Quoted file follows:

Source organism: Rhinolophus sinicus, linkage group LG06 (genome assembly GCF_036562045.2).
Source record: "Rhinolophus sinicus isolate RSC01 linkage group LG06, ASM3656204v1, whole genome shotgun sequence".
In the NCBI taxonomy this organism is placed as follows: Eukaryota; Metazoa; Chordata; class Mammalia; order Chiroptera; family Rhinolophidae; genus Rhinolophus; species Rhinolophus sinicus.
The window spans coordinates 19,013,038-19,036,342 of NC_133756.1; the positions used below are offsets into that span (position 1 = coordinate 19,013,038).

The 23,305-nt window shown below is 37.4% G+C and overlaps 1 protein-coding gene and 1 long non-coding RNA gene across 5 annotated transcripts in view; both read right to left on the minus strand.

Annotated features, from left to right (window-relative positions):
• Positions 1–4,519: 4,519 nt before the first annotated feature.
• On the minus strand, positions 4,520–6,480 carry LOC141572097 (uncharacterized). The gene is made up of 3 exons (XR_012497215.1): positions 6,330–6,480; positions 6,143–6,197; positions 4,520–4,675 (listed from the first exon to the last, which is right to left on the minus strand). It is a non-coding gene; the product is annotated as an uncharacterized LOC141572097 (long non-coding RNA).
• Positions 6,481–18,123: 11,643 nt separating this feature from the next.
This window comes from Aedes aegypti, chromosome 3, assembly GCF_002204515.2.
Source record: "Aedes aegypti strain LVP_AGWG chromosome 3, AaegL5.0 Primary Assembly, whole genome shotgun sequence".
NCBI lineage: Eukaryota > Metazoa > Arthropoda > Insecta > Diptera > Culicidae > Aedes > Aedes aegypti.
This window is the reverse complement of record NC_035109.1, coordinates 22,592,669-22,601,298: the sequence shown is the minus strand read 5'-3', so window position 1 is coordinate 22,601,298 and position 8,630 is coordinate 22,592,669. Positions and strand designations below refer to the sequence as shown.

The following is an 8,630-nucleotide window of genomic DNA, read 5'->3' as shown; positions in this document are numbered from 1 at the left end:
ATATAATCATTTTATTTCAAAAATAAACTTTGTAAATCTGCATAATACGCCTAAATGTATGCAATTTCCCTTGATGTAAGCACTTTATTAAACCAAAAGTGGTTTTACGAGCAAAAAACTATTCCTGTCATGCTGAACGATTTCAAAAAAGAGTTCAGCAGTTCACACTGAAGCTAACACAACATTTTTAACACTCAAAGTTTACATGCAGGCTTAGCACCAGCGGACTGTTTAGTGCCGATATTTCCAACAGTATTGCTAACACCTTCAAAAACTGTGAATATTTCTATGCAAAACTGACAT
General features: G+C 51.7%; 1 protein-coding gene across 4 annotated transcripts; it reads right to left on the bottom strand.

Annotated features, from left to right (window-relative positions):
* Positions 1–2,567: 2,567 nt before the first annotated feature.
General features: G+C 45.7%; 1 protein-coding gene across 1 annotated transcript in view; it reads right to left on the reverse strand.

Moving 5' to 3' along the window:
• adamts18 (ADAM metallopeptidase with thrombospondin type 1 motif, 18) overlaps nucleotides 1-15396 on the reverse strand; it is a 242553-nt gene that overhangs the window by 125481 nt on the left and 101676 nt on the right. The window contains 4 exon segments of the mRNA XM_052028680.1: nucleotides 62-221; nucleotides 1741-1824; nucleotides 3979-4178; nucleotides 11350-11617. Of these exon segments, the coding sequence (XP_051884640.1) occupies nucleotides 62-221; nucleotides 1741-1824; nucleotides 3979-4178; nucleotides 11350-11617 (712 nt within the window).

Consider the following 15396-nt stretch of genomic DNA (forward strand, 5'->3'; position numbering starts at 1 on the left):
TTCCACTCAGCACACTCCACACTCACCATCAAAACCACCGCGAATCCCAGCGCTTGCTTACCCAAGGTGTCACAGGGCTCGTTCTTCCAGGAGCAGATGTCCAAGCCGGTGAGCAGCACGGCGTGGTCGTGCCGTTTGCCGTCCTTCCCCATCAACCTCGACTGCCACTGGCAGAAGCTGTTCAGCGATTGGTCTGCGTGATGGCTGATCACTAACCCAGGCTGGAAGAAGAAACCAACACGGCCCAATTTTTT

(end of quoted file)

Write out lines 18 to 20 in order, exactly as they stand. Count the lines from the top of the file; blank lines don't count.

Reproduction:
* Positions 1–2,567: 2,567 nt before the first annotated feature.
General features: G+C 45.7%; 1 protein-coding gene across 1 annotated transcript in view; it reads right to left on the reverse strand.

Moving 5' to 3' along the window: